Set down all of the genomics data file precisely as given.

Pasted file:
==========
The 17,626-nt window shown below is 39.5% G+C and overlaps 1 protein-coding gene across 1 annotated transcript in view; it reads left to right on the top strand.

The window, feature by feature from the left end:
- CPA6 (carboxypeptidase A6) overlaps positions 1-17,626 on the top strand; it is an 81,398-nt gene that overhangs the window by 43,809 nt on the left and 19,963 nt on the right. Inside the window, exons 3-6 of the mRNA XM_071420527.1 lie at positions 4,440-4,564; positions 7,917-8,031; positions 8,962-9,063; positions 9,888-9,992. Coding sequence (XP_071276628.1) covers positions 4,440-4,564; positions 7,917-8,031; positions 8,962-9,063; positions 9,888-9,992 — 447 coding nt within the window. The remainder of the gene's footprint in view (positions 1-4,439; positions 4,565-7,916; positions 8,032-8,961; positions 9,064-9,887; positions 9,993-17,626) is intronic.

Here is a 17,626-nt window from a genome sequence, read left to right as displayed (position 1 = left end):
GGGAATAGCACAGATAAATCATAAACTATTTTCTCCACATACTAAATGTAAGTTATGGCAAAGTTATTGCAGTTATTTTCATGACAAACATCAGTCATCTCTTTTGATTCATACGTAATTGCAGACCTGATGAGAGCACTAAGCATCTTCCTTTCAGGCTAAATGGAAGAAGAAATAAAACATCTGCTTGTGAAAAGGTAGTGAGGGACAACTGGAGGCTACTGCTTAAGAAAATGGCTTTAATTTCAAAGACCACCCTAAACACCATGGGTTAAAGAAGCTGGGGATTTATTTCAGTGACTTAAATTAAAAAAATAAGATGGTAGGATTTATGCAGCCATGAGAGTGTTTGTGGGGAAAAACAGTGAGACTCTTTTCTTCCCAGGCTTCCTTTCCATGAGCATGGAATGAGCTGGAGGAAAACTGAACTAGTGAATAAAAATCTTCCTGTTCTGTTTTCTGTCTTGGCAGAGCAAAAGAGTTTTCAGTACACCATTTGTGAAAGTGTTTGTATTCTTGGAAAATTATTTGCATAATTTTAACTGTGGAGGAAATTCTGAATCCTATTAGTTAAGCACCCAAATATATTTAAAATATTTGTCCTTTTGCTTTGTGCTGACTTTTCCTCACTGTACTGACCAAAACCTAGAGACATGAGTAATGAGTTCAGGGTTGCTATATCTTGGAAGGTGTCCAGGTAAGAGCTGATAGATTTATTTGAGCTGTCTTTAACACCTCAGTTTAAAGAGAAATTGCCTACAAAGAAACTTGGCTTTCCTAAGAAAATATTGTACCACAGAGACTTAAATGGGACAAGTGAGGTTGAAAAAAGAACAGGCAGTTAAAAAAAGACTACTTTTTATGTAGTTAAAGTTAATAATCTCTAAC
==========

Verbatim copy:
The 17,626-nt window shown below is 39.5% G+C and overlaps 1 protein-coding gene across 1 annotated transcript in view; it reads left to right on the top strand.

The window, feature by feature from the left end:
- CPA6 (carboxypeptidase A6) overlaps positions 1-17,626 on the top strand; it is an 81,398-nt gene that overhangs the window by 43,809 nt on the left and 19,963 nt on the right. Inside the window, exons 3-6 of the mRNA XM_071420527.1 lie at positions 4,440-4,564; positions 7,917-8,031; positions 8,962-9,063; positions 9,888-9,992. Coding sequence (XP_071276628.1) covers positions 4,440-4,564; positions 7,917-8,031; positions 8,962-9,063; positions 9,888-9,992 — 447 coding nt within the window. The remainder of the gene's footprint in view (positions 1-4,439; positions 4,565-7,916; positions 8,032-8,961; positions 9,064-9,887; positions 9,993-17,626) is intronic.

Here is a 17,626-nt window from a genome sequence, read left to right as displayed (position 1 = left end):
GGGAATAGCACAGATAAATCATAAACTATTTTCTCCACATACTAAATGTAAGTTATGGCAAAGTTATTGCAGTTATTTTCATGACAAACATCAGTCATCTCTTTTGATTCATACGTAATTGCAGACCTGATGAGAGCACTAAGCATCTTCCTTTCAGGCTAAATGGAAGAAGAAATAAAACATCTGCTTGTGAAAAGGTAGTGAGGGACAACTGGAGGCTACTGCTTAAGAAAATGGCTTTAATTTCAAAGACCACCCTAAACACCATGGGTTAAAGAAGCTGGGGATTTATTTCAGTGACTTAAATTAAAAAAATAAGATGGTAGGATTTATGCAGCCATGAGAGTGTTTGTGGGGAAAAACAGTGAGACTCTTTTCTTCCCAGGCTTCCTTTCCATGAGCATGGAATGAGCTGGAGGAAAACTGAACTAGTGAATAAAAATCTTCCTGTTCTGTTTTCTGTCTTGGCAGAGCAAAAGAGTTTTCAGTACACCATTTGTGAAAGTGTTTGTATTCTTGGAAAATTATTTGCATAATTTTAACTGTGGAGGAAATTCTGAATCCTATTAGTTAAGCACCCAAATATATTTAAAATATTTGTCCTTTTGCTTTGTGCTGACTTTTCCTCACTGTACTGACCAAAACCTAGAGACATGAGTAATGAGTTCAGGGTTGCTATATCTTGGAAGGTGTCCAGGTAAGAGCTGATAGATTTATTTGAGCTGTCTTTAACACCTCAGTTTAAAGAGAAATTGCCTACAAAGAAACTTGGCTTTCCTAAGAAAATATTGTACCACAGAGACTTAAATGGGACAAGTGAGGTTGAAAAAAGAACAGGCAGTTAAAAAAAGACTACTTTTTATGTAGTTAAAGTTAATAATCTCTAAC